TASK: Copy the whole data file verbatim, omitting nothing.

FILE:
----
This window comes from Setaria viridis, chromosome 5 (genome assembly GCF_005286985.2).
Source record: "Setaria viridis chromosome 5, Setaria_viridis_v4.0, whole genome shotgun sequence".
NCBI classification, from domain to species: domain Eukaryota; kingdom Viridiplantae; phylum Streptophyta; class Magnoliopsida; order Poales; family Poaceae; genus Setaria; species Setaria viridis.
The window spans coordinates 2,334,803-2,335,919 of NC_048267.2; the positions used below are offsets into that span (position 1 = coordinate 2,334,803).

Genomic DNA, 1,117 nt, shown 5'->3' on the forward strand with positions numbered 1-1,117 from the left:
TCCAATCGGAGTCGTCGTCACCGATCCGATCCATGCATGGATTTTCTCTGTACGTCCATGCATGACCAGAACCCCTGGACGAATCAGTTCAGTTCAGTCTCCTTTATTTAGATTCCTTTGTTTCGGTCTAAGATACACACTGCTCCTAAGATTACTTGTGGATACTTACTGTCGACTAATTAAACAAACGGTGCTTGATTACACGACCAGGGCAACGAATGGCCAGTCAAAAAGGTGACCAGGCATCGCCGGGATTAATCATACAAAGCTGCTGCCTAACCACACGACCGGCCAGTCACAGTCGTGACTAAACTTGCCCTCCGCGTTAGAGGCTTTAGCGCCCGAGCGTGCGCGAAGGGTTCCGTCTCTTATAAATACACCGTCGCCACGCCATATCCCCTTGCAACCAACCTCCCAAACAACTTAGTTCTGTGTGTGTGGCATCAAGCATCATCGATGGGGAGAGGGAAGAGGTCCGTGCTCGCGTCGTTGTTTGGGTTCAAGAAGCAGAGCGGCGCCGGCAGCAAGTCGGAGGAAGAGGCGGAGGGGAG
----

This window comes from Setaria viridis, chromosome 5 (genome assembly GCF_005286985.2).
Source record: "Setaria viridis chromosome 5, Setaria_viridis_v4.0, whole genome shotgun sequence".
NCBI classification, from domain to species: domain Eukaryota; kingdom Viridiplantae; phylum Streptophyta; class Magnoliopsida; order Poales; family Poaceae; genus Setaria; species Setaria viridis.
The window spans coordinates 2,334,803-2,335,919 of NC_048267.2; the positions used below are offsets into that span (position 1 = coordinate 2,334,803).

Genomic DNA, 1,117 nt, shown 5'->3' on the forward strand with positions numbered 1-1,117 from the left:
TCCAATCGGAGTCGTCGTCACCGATCCGATCCATGCATGGATTTTCTCTGTACGTCCATGCATGACCAGAACCCCTGGACGAATCAGTTCAGTTCAGTCTCCTTTATTTAGATTCCTTTGTTTCGGTCTAAGATACACACTGCTCCTAAGATTACTTGTGGATACTTACTGTCGACTAATTAAACAAACGGTGCTTGATTACACGACCAGGGCAACGAATGGCCAGTCAAAAAGGTGACCAGGCATCGCCGGGATTAATCATACAAAGCTGCTGCCTAACCACACGACCGGCCAGTCACAGTCGTGACTAAACTTGCCCTCCGCGTTAGAGGCTTTAGCGCCCGAGCGTGCGCGAAGGGTTCCGTCTCTTATAAATACACCGTCGCCACGCCATATCCCCTTGCAACCAACCTCCCAAACAACTTAGTTCTGTGTGTGTGGCATCAAGCATCATCGATGGGGAGAGGGAAGAGGTCCGTGCTCGCGTCGTTGTTTGGGTTCAAGAAGCAGAGCGGCGCCGGCAGCAAGTCGGAGGAAGAGGCGGAGGGGAG